Weeks after President Trump signed the Economic Growth, Regulatory Relief, and Consumer Protection Act, a bill to roll back systemic risk regulations under the Dodd-Frank Act, the Securities and Exchange Commission (“SEC”) is taking aim at reversing another Dodd-Frank rule. In a 3-2 vote on June 5, the SEC issued a proposal to amend the Dodd-Frank Act’s Volcker Rule, which limits banks’ proprietary trading and prohibits them from owning hedge funds and private equity funds.
The proposal would create new requirements centered on a bank’s trading activities, with an aim to alleviate the burden small- and mid-sized companies face in complying with the Volcker rule. It would also revise the exemptions for the rule’s proprietary trading limits.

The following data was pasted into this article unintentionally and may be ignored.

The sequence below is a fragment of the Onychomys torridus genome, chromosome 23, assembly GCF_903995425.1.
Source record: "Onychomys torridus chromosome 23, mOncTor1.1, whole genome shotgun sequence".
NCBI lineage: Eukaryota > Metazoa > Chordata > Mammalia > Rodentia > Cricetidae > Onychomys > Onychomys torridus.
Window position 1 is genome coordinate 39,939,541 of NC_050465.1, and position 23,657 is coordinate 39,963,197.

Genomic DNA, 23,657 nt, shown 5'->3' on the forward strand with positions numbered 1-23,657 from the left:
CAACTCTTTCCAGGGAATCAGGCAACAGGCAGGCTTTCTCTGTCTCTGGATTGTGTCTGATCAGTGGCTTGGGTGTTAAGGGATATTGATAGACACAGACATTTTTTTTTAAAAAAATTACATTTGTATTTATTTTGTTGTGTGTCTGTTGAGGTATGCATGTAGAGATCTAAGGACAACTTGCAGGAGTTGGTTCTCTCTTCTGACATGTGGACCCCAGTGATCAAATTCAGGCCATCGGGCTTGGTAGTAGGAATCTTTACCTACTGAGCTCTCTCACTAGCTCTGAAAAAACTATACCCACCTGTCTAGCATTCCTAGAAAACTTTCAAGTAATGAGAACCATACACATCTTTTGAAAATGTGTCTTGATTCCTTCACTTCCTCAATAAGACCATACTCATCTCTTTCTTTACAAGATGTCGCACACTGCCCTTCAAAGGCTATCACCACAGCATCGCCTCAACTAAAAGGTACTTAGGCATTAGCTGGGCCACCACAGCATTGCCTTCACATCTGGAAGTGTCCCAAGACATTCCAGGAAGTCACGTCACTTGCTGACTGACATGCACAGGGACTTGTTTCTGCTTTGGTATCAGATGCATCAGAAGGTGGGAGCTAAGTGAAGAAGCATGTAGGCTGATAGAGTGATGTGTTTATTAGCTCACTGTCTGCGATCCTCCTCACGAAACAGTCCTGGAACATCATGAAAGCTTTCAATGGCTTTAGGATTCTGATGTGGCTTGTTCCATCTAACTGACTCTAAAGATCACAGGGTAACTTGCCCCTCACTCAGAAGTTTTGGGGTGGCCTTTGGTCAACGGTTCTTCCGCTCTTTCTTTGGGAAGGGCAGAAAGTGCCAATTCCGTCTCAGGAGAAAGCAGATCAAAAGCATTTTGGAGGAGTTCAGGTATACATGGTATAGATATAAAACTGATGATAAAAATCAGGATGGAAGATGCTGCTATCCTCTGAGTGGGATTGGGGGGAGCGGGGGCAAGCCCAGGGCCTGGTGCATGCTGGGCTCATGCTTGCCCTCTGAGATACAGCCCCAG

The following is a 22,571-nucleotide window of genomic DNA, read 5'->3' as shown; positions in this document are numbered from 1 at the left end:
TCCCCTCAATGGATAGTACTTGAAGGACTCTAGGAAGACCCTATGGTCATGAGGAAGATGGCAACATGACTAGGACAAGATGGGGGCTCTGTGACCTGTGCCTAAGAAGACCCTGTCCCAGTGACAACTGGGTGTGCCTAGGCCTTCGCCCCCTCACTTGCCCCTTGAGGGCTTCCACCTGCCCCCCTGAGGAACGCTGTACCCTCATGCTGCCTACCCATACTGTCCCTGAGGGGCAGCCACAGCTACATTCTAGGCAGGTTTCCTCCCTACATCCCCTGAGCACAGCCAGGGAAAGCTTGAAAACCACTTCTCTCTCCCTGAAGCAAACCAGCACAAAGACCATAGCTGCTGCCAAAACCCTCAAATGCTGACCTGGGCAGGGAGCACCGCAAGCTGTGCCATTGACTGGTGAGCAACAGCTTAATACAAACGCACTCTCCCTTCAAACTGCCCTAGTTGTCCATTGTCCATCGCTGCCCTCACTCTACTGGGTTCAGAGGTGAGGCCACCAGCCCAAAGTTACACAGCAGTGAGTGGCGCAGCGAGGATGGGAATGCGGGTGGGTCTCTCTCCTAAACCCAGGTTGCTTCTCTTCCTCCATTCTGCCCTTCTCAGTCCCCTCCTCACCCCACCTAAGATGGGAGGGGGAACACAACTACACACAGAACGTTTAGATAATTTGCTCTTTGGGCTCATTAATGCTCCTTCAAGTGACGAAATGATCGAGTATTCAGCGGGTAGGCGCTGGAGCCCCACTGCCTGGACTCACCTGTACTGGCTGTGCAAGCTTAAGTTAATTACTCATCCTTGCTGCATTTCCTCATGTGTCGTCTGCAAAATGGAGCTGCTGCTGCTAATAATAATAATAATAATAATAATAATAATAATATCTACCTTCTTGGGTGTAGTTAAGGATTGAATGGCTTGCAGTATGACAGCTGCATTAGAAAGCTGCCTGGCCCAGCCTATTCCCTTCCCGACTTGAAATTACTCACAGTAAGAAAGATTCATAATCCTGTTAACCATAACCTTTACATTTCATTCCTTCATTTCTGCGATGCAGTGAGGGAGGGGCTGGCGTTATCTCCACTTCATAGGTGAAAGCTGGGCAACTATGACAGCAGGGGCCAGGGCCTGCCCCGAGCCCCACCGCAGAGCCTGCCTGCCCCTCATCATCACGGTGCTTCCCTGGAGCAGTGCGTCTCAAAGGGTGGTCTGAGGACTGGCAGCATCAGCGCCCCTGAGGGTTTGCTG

Opponents of the proposal said it would diminish a significant component of the reforms put in place after the 2008 financial crisis. SEC commissioner Kara Stein remarked that the proposal kills the Volcker rule. Stein warned that the new exemptions under the proposal will boost proprietary trading and conflicts of interest. Commissioner Robert Jackson backed Stein’s claims and questioned why the SEC is prioritizing easing the Volcker Rule before addressing established rulemaking mandates like Dodd-Frank rules regulating bank executive pay.